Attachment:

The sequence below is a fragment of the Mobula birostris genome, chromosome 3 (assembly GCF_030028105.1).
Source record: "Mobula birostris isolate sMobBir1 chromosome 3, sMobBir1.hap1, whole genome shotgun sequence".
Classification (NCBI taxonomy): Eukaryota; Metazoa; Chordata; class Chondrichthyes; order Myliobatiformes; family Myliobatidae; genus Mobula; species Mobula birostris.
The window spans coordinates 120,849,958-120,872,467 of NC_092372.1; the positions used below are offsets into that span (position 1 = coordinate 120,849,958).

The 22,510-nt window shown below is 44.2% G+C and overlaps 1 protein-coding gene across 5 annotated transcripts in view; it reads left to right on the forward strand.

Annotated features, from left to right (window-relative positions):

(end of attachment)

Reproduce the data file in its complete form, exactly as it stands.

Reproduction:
The sequence below is a fragment of the Mobula birostris genome, chromosome 3 (assembly GCF_030028105.1).
Source record: "Mobula birostris isolate sMobBir1 chromosome 3, sMobBir1.hap1, whole genome shotgun sequence".
Classification (NCBI taxonomy): Eukaryota; Metazoa; Chordata; class Chondrichthyes; order Myliobatiformes; family Myliobatidae; genus Mobula; species Mobula birostris.
The window spans coordinates 120,849,958-120,872,467 of NC_092372.1; the positions used below are offsets into that span (position 1 = coordinate 120,849,958).

The 22,510-nt window shown below is 44.2% G+C and overlaps 1 protein-coding gene across 5 annotated transcripts in view; it reads left to right on the forward strand.

Annotated features, from left to right (window-relative positions):